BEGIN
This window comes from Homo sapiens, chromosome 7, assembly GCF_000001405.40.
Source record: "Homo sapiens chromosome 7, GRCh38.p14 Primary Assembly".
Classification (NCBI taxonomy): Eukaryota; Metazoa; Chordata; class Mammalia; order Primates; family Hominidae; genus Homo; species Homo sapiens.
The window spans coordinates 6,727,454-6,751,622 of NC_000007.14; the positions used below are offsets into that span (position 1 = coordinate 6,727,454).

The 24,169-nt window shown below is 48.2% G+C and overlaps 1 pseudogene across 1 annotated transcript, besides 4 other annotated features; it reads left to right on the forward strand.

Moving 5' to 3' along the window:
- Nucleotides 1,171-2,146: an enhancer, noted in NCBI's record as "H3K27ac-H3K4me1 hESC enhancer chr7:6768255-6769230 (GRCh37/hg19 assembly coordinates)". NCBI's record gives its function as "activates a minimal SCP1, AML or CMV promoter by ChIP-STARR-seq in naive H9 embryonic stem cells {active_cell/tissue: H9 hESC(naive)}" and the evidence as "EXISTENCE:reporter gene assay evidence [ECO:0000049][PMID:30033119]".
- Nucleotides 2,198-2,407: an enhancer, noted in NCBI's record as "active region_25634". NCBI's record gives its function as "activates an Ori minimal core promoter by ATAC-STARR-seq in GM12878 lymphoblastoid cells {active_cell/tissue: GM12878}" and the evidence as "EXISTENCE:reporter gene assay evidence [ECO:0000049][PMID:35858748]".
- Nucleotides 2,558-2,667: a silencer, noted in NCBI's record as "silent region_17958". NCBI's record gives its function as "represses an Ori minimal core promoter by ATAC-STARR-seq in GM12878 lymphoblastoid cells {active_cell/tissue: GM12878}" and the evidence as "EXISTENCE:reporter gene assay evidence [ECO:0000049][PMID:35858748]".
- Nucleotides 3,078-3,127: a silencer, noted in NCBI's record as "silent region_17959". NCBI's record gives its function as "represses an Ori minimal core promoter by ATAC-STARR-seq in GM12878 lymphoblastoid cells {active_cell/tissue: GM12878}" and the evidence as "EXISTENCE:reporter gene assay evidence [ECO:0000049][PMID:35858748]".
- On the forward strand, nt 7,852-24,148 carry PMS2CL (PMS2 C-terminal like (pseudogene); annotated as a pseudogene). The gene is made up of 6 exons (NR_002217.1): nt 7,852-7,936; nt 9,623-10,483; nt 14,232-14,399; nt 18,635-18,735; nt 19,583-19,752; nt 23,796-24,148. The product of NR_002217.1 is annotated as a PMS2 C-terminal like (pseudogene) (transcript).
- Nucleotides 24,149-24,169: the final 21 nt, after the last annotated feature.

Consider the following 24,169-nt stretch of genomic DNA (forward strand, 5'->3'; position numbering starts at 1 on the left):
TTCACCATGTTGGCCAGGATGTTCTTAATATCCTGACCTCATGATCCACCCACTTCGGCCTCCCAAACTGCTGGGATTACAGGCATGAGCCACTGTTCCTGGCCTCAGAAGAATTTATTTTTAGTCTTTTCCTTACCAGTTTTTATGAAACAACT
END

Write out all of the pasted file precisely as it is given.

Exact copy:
This window comes from Homo sapiens, chromosome 7, assembly GCF_000001405.40.
Source record: "Homo sapiens chromosome 7, GRCh38.p14 Primary Assembly".
Classification (NCBI taxonomy): Eukaryota; Metazoa; Chordata; class Mammalia; order Primates; family Hominidae; genus Homo; species Homo sapiens.
The window spans coordinates 6,727,454-6,751,622 of NC_000007.14; the positions used below are offsets into that span (position 1 = coordinate 6,727,454).

The 24,169-nt window shown below is 48.2% G+C and overlaps 1 pseudogene across 1 annotated transcript, besides 4 other annotated features; it reads left to right on the forward strand.

Moving 5' to 3' along the window:
- Nucleotides 1,171-2,146: an enhancer, noted in NCBI's record as "H3K27ac-H3K4me1 hESC enhancer chr7:6768255-6769230 (GRCh37/hg19 assembly coordinates)". NCBI's record gives its function as "activates a minimal SCP1, AML or CMV promoter by ChIP-STARR-seq in naive H9 embryonic stem cells {active_cell/tissue: H9 hESC(naive)}" and the evidence as "EXISTENCE:reporter gene assay evidence [ECO:0000049][PMID:30033119]".
- Nucleotides 2,198-2,407: an enhancer, noted in NCBI's record as "active region_25634". NCBI's record gives its function as "activates an Ori minimal core promoter by ATAC-STARR-seq in GM12878 lymphoblastoid cells {active_cell/tissue: GM12878}" and the evidence as "EXISTENCE:reporter gene assay evidence [ECO:0000049][PMID:35858748]".
- Nucleotides 2,558-2,667: a silencer, noted in NCBI's record as "silent region_17958". NCBI's record gives its function as "represses an Ori minimal core promoter by ATAC-STARR-seq in GM12878 lymphoblastoid cells {active_cell/tissue: GM12878}" and the evidence as "EXISTENCE:reporter gene assay evidence [ECO:0000049][PMID:35858748]".
- Nucleotides 3,078-3,127: a silencer, noted in NCBI's record as "silent region_17959". NCBI's record gives its function as "represses an Ori minimal core promoter by ATAC-STARR-seq in GM12878 lymphoblastoid cells {active_cell/tissue: GM12878}" and the evidence as "EXISTENCE:reporter gene assay evidence [ECO:0000049][PMID:35858748]".
- On the forward strand, nt 7,852-24,148 carry PMS2CL (PMS2 C-terminal like (pseudogene); annotated as a pseudogene). The gene is made up of 6 exons (NR_002217.1): nt 7,852-7,936; nt 9,623-10,483; nt 14,232-14,399; nt 18,635-18,735; nt 19,583-19,752; nt 23,796-24,148. The product of NR_002217.1 is annotated as a PMS2 C-terminal like (pseudogene) (transcript).
- Nucleotides 24,149-24,169: the final 21 nt, after the last annotated feature.

Consider the following 24,169-nt stretch of genomic DNA (forward strand, 5'->3'; position numbering starts at 1 on the left):
TTCACCATGTTGGCCAGGATGTTCTTAATATCCTGACCTCATGATCCACCCACTTCGGCCTCCCAAACTGCTGGGATTACAGGCATGAGCCACTGTTCCTGGCCTCAGAAGAATTTATTTTTAGTCTTTTCCTTACCAGTTTTTATGAAACAACT